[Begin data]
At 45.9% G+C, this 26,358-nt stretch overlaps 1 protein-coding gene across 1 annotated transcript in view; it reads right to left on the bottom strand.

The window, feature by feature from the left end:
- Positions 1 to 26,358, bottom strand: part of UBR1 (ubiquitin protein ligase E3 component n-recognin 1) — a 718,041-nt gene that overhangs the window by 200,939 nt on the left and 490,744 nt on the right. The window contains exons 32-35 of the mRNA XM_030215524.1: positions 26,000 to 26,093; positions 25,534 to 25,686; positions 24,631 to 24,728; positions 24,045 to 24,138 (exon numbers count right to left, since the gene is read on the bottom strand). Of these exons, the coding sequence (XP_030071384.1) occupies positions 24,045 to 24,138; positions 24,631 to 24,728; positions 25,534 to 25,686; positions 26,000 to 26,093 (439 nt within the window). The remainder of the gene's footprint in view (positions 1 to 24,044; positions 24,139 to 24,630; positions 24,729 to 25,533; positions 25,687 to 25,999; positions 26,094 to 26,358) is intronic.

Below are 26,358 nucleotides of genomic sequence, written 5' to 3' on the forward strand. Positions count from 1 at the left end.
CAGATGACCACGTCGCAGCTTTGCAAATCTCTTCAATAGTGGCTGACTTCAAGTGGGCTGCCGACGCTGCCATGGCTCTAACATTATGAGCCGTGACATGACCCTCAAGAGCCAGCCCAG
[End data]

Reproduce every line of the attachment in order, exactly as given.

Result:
At 45.9% G+C, this 26,358-nt stretch overlaps 1 protein-coding gene across 1 annotated transcript in view; it reads right to left on the bottom strand.

The window, feature by feature from the left end:
- Positions 1 to 26,358, bottom strand: part of UBR1 (ubiquitin protein ligase E3 component n-recognin 1) — a 718,041-nt gene that overhangs the window by 200,939 nt on the left and 490,744 nt on the right. The window contains exons 32-35 of the mRNA XM_030215524.1: positions 26,000 to 26,093; positions 25,534 to 25,686; positions 24,631 to 24,728; positions 24,045 to 24,138 (exon numbers count right to left, since the gene is read on the bottom strand). Of these exons, the coding sequence (XP_030071384.1) occupies positions 24,045 to 24,138; positions 24,631 to 24,728; positions 25,534 to 25,686; positions 26,000 to 26,093 (439 nt within the window). The remainder of the gene's footprint in view (positions 1 to 24,044; positions 24,139 to 24,630; positions 24,729 to 25,533; positions 25,687 to 25,999; positions 26,094 to 26,358) is intronic.

Below are 26,358 nucleotides of genomic sequence, written 5' to 3' on the forward strand. Positions count from 1 at the left end.
CAGATGACCACGTCGCAGCTTTGCAAATCTCTTCAATAGTGGCTGACTTCAAGTGGGCTGCCGACGCTGCCATGGCTCTAACATTATGAGCCGTGACATGACCCTCAAGAGCCAGCCCAG